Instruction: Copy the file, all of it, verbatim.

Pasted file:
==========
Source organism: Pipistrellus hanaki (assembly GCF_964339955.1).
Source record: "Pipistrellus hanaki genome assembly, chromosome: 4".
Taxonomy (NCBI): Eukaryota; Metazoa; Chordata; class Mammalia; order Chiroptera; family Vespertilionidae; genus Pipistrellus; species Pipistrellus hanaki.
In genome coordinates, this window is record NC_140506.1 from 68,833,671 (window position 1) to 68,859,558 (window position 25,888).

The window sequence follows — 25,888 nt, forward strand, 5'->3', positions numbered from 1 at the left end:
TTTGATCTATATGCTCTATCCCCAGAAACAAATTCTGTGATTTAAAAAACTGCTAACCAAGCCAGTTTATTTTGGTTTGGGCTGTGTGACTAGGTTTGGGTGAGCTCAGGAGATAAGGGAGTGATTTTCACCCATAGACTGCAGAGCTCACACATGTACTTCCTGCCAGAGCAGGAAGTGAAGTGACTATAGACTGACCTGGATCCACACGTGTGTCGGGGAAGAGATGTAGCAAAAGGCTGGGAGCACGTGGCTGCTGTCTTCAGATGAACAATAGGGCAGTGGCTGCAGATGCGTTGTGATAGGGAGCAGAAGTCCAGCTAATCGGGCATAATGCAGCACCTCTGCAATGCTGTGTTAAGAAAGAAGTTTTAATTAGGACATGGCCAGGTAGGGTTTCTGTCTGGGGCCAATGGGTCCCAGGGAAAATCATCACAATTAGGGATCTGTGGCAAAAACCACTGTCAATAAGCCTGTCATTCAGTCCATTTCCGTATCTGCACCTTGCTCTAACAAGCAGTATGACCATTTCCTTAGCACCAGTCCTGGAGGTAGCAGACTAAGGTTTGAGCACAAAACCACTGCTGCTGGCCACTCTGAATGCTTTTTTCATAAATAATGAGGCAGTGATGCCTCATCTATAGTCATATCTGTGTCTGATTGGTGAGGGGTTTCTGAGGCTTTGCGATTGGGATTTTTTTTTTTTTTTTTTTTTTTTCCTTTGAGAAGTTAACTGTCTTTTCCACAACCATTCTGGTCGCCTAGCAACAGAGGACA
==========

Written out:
Source organism: Pipistrellus hanaki (assembly GCF_964339955.1).
Source record: "Pipistrellus hanaki genome assembly, chromosome: 4".
Taxonomy (NCBI): Eukaryota; Metazoa; Chordata; class Mammalia; order Chiroptera; family Vespertilionidae; genus Pipistrellus; species Pipistrellus hanaki.
In genome coordinates, this window is record NC_140506.1 from 68,833,671 (window position 1) to 68,859,558 (window position 25,888).

The window sequence follows — 25,888 nt, forward strand, 5'->3', positions numbered from 1 at the left end:
TTTGATCTATATGCTCTATCCCCAGAAACAAATTCTGTGATTTAAAAAACTGCTAACCAAGCCAGTTTATTTTGGTTTGGGCTGTGTGACTAGGTTTGGGTGAGCTCAGGAGATAAGGGAGTGATTTTCACCCATAGACTGCAGAGCTCACACATGTACTTCCTGCCAGAGCAGGAAGTGAAGTGACTATAGACTGACCTGGATCCACACGTGTGTCGGGGAAGAGATGTAGCAAAAGGCTGGGAGCACGTGGCTGCTGTCTTCAGATGAACAATAGGGCAGTGGCTGCAGATGCGTTGTGATAGGGAGCAGAAGTCCAGCTAATCGGGCATAATGCAGCACCTCTGCAATGCTGTGTTAAGAAAGAAGTTTTAATTAGGACATGGCCAGGTAGGGTTTCTGTCTGGGGCCAATGGGTCCCAGGGAAAATCATCACAATTAGGGATCTGTGGCAAAAACCACTGTCAATAAGCCTGTCATTCAGTCCATTTCCGTATCTGCACCTTGCTCTAACAAGCAGTATGACCATTTCCTTAGCACCAGTCCTGGAGGTAGCAGACTAAGGTTTGAGCACAAAACCACTGCTGCTGGCCACTCTGAATGCTTTTTTCATAAATAATGAGGCAGTGATGCCTCATCTATAGTCATATCTGTGTCTGATTGGTGAGGGGTTTCTGAGGCTTTGCGATTGGGATTTTTTTTTTTTTTTTTTTTTTTTCCTTTGAGAAGTTAACTGTCTTTTCCACAACCATTCTGGTCGCCTAGCAACAGAGGACA